Part 3: Applied Ethics
In the Present Day
There are a number of common situations in which some of us modern Christians fall back on an attitude of “hate the sin, but love the sinner.” I’ve heard it used with reference to vices of all sorts, to addictions, acts of violence, and even to identifying as other than Christian. In terms of public discourse, perhaps the most noteworthy context these days is that of romantic love between persons of the same sex or gender, which we shall refer to under the shorthand term of gay love.*
There are various reasons we’re taking the issue of gay love as the case in point:
First, it is an issue where judgment of sin is clearly a common practice among Christians. A recent survey says that 71% of weekly church-going Americans, and 82% of “evangelical, fundamentalist or born again Christians,” consider gay love to be sinful, as compared to 44% of all Americans.
Second, as with many other issues, traditional doctrines based on certain scriptures are typically used to try justifying the judgment of sin.**
Third, this issue can be quite a flashpoint. The attitude of many Christians is the most passionate example of hate in “hate the sin,” while the love in “love the sinner” is too often at best merely pity and squeamish or begrudging tolerance. Furthermore, the message of hate can so far outweigh the message of love that some of us seem to think it is our duty to God to be hostile on this issue. The words that come from the mouths of this hateful Christian “love” encourage intentional emotional abuse, and too often even explicitly advocate physical violence. Is any of that what Jesus taught?
This issue clearly shows that the ethic of separating out the sin to be hated while loving the sinner eventually falls in upon itself. The faulty cornerstone of our presumption to judge sin for others makes the entire edifice unsafe to inhabit. As Jesus taught, and the Apostles rediscovered for themselves, this is not the way to serve and minister to others, or to build a community of faith, hope, peace, and love.
In the Early Church
When it came to the matter of other people’s sins, Jesus’ love repeatedly reached across the traditional barriers of his time. Even so, in the early times after Jesus we find the Apostles deeply troubled in working out how to love as Jesus loved. They were concerned about who was and was not worthy of Christian love, and how that love should or should not be expressed. There was friction among them about whether or not a Gentile could be considered a sibling in Christ, and this friction was based upon the purity codes in scripture and Jewish tradition. Devout Jews of the time regarded it sinful merely to associate with “impure” people, let alone treat them as equals in the sight of God. To do so was to invite both social and legal consequences, and was even considered an invitation for God’s wrath. To me, that sounds a lot like where many of us Christians are today on the issue of gay love.
Despite their fear, the Apostles finally let go of this sweeping judgment against their Gentile neighbors. One of the most significant moments in this transformation occurs when Peter received two visions that led him to say:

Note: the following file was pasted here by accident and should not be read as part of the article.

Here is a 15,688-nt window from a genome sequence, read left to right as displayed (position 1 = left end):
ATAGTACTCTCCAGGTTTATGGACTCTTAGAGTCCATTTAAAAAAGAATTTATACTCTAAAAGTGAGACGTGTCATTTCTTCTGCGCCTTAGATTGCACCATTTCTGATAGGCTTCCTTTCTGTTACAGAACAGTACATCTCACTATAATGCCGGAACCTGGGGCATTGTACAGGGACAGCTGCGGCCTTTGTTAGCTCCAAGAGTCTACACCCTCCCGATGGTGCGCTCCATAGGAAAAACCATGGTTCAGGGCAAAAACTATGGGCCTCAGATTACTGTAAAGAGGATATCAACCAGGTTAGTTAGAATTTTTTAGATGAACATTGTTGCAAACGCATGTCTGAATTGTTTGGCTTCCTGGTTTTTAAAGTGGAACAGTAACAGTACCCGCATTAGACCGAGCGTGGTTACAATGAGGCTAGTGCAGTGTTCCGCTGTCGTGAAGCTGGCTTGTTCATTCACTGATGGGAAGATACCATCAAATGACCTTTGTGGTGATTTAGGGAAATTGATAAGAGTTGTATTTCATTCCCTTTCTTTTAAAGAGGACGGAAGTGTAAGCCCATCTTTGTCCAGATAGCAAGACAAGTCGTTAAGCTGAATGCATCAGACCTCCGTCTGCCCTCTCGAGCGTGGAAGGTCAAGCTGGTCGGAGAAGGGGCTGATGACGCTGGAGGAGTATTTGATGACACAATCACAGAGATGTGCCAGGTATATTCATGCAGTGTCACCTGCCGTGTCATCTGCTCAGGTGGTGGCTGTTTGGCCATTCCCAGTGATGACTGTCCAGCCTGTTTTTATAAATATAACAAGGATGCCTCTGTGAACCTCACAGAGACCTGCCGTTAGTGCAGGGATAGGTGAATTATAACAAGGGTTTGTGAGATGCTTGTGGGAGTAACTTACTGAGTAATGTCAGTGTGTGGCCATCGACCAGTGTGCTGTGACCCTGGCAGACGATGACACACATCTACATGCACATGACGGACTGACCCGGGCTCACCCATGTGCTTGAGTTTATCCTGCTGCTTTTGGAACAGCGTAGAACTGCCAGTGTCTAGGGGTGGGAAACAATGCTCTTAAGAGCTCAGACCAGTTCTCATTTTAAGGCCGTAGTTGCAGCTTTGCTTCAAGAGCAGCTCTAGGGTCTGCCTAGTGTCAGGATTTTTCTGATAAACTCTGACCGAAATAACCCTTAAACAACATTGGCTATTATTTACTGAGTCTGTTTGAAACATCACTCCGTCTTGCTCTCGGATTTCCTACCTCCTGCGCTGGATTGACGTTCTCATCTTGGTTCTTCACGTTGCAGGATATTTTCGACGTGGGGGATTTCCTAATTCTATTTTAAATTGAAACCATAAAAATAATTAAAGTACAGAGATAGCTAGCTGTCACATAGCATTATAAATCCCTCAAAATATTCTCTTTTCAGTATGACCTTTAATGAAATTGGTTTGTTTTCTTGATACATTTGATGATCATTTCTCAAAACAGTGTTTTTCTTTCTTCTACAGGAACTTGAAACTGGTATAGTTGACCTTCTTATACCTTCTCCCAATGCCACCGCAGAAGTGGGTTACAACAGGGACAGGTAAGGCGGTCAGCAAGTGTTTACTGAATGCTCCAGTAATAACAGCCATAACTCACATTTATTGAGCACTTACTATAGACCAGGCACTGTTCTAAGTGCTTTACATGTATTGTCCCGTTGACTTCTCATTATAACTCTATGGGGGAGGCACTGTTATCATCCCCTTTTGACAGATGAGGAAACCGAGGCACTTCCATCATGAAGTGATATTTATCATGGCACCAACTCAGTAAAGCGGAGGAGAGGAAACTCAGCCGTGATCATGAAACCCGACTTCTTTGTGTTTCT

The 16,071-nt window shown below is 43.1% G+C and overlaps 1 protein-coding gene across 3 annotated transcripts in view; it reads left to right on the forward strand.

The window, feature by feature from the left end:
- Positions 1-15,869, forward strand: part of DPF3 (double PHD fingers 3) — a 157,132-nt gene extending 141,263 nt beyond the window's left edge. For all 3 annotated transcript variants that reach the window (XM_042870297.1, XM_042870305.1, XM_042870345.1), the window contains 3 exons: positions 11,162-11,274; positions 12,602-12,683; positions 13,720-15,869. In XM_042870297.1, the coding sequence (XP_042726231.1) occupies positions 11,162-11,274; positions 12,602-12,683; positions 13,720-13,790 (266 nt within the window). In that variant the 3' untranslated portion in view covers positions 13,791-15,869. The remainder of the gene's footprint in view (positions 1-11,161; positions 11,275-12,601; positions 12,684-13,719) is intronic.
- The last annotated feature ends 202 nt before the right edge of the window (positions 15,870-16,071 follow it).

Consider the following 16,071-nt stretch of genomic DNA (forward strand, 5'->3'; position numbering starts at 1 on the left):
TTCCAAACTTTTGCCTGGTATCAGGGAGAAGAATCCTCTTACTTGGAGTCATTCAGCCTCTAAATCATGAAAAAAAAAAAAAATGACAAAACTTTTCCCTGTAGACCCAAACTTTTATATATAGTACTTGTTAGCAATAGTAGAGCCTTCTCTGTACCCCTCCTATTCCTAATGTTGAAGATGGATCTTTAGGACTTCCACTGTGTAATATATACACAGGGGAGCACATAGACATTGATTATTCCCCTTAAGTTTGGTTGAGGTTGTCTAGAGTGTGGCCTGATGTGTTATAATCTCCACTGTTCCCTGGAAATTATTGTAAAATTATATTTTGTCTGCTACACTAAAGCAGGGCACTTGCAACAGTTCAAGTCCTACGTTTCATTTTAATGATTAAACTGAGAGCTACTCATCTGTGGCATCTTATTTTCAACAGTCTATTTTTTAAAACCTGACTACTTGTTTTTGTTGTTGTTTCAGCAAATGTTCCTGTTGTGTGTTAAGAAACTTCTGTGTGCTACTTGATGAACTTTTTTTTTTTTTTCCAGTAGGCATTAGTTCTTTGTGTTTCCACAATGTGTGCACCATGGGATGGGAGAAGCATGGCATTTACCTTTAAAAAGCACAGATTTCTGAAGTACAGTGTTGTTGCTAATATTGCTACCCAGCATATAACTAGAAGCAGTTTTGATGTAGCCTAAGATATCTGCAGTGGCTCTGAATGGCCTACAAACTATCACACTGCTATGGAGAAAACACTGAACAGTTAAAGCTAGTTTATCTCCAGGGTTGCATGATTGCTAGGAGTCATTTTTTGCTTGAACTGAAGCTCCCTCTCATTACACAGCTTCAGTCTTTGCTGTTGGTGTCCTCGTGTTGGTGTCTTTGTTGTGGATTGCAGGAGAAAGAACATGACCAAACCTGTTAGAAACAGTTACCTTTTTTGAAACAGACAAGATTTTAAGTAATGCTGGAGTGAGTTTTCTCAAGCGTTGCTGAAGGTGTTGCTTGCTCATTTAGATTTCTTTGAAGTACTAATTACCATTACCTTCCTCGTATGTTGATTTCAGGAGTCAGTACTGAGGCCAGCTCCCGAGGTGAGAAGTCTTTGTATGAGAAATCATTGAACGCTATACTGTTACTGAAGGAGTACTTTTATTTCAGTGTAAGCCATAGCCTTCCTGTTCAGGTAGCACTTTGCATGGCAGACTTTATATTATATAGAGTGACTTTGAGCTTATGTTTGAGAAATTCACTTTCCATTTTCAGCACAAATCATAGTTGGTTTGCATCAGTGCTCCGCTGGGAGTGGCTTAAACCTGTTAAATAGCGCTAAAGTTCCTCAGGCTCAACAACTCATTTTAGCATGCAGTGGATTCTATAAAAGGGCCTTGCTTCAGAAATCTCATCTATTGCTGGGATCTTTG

God has shown me that I should not call anyone impure or unclean. Acts 10:28
Notice that he didn’t say, “God told me to welcome you despite your impurity,” which would be more like “hate the sin, but love the sinner.” Rather, he accepted the mystical experience of his dreams and visions, the Holy Spirit moving within him, and dropped his old scripturally-backed judgment. He was then able to more freely love the soul kneeling before him, asking the man to rise and be greeted as an equal. In doing so, he mirrored the attitudes and behaviors of the one he called Lord. He let go of the judgment of sin, and loved the soul.
This practice of letting go of judgment, particularly with regard to the purity codes, grew rapidly among early Christians. It accompanied a significant evolution in the understanding of sin. With time, many prohibitions for the ancient people of Israel were no longer even regarded as matters of sin, and that progression has not stopped. We have also increasingly realized that such purity codes actually serve more as obstacles than aids to spreading the Good News and uniting all people as one family in God’s unconditional love. As this progression rolls on,”hate the sin, but love the sinner” should become less and less relevant to Christian life. We are increasingly letting go of the judgment of sin, and instead focusing on loving the soul.
A Closing Thought
Jesus and his followers exemplified this point many times over: If we want God’s loving will “done on earth as it is in Heaven,” then we best serve that aim with a love that welcomes others as equals, respects their freedom, and promotes peace. In short, it’s all so simple: We reap what we sow. That’s also a pretty good tenet to keep in mind!
* The term gay love is used here because it acknowledges that people of the same sex or gender can and do love each other in every way. When looking into our own hearts and minds, many of us who are straight have found that the term “homosexual” has been associated with a tendency to focus only on the sexual desires and behaviors of gay people. This is dehumanizing and unfair. How many of us routinely refer to the romantic love between straight people as “heterosexuality” or even “straight love”? I pray for the day when everyone will wonder why there would be a need to routinely classify romantic love in such ways.
** For now, it would be a distraction to question the traditional understandings of those scriptures, and thus challenge the idea that gay love is sinful. It is enough to note in passing that Biblical scholars, theologians, clergy, ordinary laypersons, and even entire Christian communities are increasingly doing so, just as was done with interracial love in the previous century.